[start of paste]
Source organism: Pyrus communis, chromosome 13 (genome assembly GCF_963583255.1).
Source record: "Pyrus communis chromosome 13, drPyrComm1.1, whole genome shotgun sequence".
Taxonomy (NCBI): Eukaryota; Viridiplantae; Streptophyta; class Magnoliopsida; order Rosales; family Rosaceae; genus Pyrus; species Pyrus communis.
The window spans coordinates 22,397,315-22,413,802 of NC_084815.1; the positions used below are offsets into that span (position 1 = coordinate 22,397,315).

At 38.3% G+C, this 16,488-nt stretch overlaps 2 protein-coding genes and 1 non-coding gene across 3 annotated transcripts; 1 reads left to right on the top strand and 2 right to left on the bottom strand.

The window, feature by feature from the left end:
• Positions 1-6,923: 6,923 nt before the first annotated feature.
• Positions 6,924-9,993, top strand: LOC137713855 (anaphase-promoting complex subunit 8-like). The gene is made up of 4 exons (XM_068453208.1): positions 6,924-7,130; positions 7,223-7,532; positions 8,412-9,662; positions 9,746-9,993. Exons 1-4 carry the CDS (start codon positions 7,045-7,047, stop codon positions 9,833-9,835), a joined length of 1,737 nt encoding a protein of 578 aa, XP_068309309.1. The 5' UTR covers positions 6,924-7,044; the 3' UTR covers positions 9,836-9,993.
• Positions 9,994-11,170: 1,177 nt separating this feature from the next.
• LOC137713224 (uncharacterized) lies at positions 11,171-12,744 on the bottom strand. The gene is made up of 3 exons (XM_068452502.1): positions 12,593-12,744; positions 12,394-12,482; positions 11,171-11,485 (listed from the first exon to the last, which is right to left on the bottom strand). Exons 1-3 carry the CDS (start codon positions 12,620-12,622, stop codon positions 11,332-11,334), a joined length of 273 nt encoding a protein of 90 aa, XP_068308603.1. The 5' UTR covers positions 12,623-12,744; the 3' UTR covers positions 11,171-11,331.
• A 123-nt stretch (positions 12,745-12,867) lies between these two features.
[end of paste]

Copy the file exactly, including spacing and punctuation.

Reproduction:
Source organism: Pyrus communis, chromosome 13 (genome assembly GCF_963583255.1).
Source record: "Pyrus communis chromosome 13, drPyrComm1.1, whole genome shotgun sequence".
Taxonomy (NCBI): Eukaryota; Viridiplantae; Streptophyta; class Magnoliopsida; order Rosales; family Rosaceae; genus Pyrus; species Pyrus communis.
The window spans coordinates 22,397,315-22,413,802 of NC_084815.1; the positions used below are offsets into that span (position 1 = coordinate 22,397,315).

At 38.3% G+C, this 16,488-nt stretch overlaps 2 protein-coding genes and 1 non-coding gene across 3 annotated transcripts; 1 reads left to right on the top strand and 2 right to left on the bottom strand.

The window, feature by feature from the left end:
• Positions 1-6,923: 6,923 nt before the first annotated feature.
• Positions 6,924-9,993, top strand: LOC137713855 (anaphase-promoting complex subunit 8-like). The gene is made up of 4 exons (XM_068453208.1): positions 6,924-7,130; positions 7,223-7,532; positions 8,412-9,662; positions 9,746-9,993. Exons 1-4 carry the CDS (start codon positions 7,045-7,047, stop codon positions 9,833-9,835), a joined length of 1,737 nt encoding a protein of 578 aa, XP_068309309.1. The 5' UTR covers positions 6,924-7,044; the 3' UTR covers positions 9,836-9,993.
• Positions 9,994-11,170: 1,177 nt separating this feature from the next.
• LOC137713224 (uncharacterized) lies at positions 11,171-12,744 on the bottom strand. The gene is made up of 3 exons (XM_068452502.1): positions 12,593-12,744; positions 12,394-12,482; positions 11,171-11,485 (listed from the first exon to the last, which is right to left on the bottom strand). Exons 1-3 carry the CDS (start codon positions 12,620-12,622, stop codon positions 11,332-11,334), a joined length of 273 nt encoding a protein of 90 aa, XP_068308603.1. The 5' UTR covers positions 12,623-12,744; the 3' UTR covers positions 11,171-11,331.
• A 123-nt stretch (positions 12,745-12,867) lies between these two features.